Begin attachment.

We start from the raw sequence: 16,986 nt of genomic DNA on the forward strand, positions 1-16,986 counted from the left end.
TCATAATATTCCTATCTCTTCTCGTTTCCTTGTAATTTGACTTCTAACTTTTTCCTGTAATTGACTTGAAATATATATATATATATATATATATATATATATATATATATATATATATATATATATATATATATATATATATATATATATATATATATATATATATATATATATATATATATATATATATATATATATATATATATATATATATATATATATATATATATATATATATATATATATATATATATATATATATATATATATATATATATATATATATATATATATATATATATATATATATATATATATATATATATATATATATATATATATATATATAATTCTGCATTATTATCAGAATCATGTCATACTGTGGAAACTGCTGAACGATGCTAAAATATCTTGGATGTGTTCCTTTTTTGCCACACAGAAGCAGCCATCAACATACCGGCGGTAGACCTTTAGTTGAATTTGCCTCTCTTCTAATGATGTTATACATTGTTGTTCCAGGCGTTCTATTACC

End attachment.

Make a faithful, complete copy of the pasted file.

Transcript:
We start from the raw sequence: 16,986 nt of genomic DNA on the forward strand, positions 1-16,986 counted from the left end.
TCATAATATTCCTATCTCTTCTCGTTTCCTTGTAATTTGACTTCTAACTTTTTCCTGTAATTGACTTGAAATATATATATATATATATATATATATATATATATATATATATATATATATATATATATATATATATATATATATATATATATATATATATATATATATATATATATATATATATATATATATATATATATATATATATATATATATATATATATATATATATATATATATATATATATATATATATATATATATATATATATATATATATATATATATATATATATATATATATATATATATATATATATATATATATATATATATATATATATATATAATTCTGCATTATTATCAGAATCATGTCATACTGTGGAAACTGCTGAACGATGCTAAAATATCTTGGATGTGTTCCTTTTTTGCCACACAGAAGCAGCCATCAACATACCGGCGGTAGACCTTTAGTTGAATTTGCCTCTCTTCTAATGATGTTATACATTGTTGTTCCAGGCGTTCTATTACC